1. Be Prepared. As the characters learn quickly in the show, they need to be fully prepared in order to navigate around and avoid the zombies. They scavenge for supplies, create a plan of action ahead of time, and try to avoid the walking dead as much as possible.

So how does this relate to campus leadership? For instance, if you are planning a campus event you will not only want to layout plans for the day of the event, but you will want to create a game plan for the days and weeks leading up to the event as well as any wrap-up following the event. Think about ways you can keep track of schedules to keep your team moving toward the ultimate goal. Make assignments clear and establish deadlines.

2. Have a “Plan B.” The show would not be suspenseful and worth watching if there weren’t situations in which the characters end up trapped in zombie-filled cliff-hangers. However, they always seem to find a way out (granted, if they didn’t find a way out, there wouldn’t be a show to continue!) As is the case with #1 above (“Be Prepared”), you can never be over-prepared in planning for the unexpected.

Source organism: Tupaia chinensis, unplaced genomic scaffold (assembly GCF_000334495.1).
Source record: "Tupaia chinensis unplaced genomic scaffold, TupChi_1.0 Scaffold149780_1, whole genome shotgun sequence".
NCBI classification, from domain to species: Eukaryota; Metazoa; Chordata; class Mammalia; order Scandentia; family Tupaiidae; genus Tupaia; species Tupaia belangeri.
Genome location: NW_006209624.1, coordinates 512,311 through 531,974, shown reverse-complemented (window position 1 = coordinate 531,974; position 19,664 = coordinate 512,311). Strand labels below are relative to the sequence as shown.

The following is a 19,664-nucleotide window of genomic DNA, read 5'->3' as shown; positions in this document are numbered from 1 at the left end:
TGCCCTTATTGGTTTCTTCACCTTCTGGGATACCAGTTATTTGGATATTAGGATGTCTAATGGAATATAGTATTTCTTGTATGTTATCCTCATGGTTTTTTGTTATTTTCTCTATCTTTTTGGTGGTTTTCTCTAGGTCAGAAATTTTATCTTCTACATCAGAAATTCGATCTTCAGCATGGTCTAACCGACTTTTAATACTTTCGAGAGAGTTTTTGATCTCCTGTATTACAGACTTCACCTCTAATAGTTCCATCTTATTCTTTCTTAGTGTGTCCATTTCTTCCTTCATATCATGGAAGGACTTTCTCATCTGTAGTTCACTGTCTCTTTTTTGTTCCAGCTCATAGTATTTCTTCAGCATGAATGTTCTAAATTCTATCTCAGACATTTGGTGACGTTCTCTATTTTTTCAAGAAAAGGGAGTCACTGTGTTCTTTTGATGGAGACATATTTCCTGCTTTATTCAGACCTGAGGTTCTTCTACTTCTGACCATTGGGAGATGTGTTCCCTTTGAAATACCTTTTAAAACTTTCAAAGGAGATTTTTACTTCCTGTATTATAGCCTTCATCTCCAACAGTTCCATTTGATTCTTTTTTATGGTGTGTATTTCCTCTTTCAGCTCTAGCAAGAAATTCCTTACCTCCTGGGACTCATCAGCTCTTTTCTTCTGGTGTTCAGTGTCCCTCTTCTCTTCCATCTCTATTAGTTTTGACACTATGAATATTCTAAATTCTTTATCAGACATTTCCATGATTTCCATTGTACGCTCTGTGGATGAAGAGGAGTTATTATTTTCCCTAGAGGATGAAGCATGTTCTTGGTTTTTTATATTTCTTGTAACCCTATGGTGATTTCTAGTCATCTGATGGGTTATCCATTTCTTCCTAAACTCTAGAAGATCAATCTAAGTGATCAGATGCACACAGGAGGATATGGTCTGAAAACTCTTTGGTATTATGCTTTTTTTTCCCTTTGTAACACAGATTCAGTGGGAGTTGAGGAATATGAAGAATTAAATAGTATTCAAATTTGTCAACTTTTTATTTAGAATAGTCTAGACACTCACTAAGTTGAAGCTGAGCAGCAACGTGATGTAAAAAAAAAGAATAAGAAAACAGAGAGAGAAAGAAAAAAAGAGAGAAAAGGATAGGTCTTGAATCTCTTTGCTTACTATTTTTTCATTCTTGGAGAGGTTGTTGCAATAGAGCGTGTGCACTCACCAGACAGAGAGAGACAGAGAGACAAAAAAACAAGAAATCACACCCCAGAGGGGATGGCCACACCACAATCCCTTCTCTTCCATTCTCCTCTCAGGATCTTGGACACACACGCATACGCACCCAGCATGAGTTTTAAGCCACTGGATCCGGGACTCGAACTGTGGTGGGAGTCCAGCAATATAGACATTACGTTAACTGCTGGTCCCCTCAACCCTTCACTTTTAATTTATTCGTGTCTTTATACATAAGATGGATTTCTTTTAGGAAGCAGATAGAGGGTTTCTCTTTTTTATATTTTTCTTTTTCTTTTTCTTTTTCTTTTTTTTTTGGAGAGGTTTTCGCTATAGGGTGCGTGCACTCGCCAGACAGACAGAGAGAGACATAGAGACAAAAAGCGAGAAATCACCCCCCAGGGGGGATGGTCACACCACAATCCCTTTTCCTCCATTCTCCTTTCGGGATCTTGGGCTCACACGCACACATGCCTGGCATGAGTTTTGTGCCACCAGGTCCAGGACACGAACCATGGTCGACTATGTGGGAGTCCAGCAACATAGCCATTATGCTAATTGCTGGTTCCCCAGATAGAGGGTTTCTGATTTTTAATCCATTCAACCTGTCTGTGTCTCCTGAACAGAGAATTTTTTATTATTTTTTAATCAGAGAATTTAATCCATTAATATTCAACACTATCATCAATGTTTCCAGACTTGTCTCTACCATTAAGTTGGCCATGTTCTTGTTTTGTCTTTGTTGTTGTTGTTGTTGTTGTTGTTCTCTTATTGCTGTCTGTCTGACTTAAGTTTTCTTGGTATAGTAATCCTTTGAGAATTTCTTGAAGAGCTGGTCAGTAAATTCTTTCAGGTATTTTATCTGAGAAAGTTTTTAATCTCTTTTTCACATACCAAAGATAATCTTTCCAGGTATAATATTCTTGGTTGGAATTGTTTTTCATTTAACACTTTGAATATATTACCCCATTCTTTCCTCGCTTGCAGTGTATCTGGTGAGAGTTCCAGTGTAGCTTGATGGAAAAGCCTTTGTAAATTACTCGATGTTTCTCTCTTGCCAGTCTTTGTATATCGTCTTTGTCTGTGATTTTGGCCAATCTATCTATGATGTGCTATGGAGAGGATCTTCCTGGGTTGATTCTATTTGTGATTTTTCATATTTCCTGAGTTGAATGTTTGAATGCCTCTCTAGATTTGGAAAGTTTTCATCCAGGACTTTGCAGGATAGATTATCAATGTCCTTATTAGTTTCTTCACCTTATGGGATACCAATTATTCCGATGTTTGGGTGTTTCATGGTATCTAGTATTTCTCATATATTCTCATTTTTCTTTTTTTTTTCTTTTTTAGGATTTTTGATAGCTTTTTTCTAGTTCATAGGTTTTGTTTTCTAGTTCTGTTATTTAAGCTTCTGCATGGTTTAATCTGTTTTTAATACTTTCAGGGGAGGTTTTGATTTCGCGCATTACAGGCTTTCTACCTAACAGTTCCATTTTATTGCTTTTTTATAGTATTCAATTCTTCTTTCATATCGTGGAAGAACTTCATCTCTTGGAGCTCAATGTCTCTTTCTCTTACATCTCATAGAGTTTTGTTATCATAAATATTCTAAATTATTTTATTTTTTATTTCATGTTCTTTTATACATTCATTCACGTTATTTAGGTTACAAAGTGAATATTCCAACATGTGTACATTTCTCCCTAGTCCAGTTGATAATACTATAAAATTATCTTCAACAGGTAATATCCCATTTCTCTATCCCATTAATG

When the day of your big event comes and your entertainer is stuck on the highway because his car broke down or the day of the big outdoor carnival the weather man is calling for three inches of rain, what is your back-up plan?  Brainstorm some “what if’s” ahead of time and decide how your group will handle some predictable situations. There are some things that you just cannot plan for. However, you can be resourceful and adaptive.  Seek guidance from your advisors and administrators.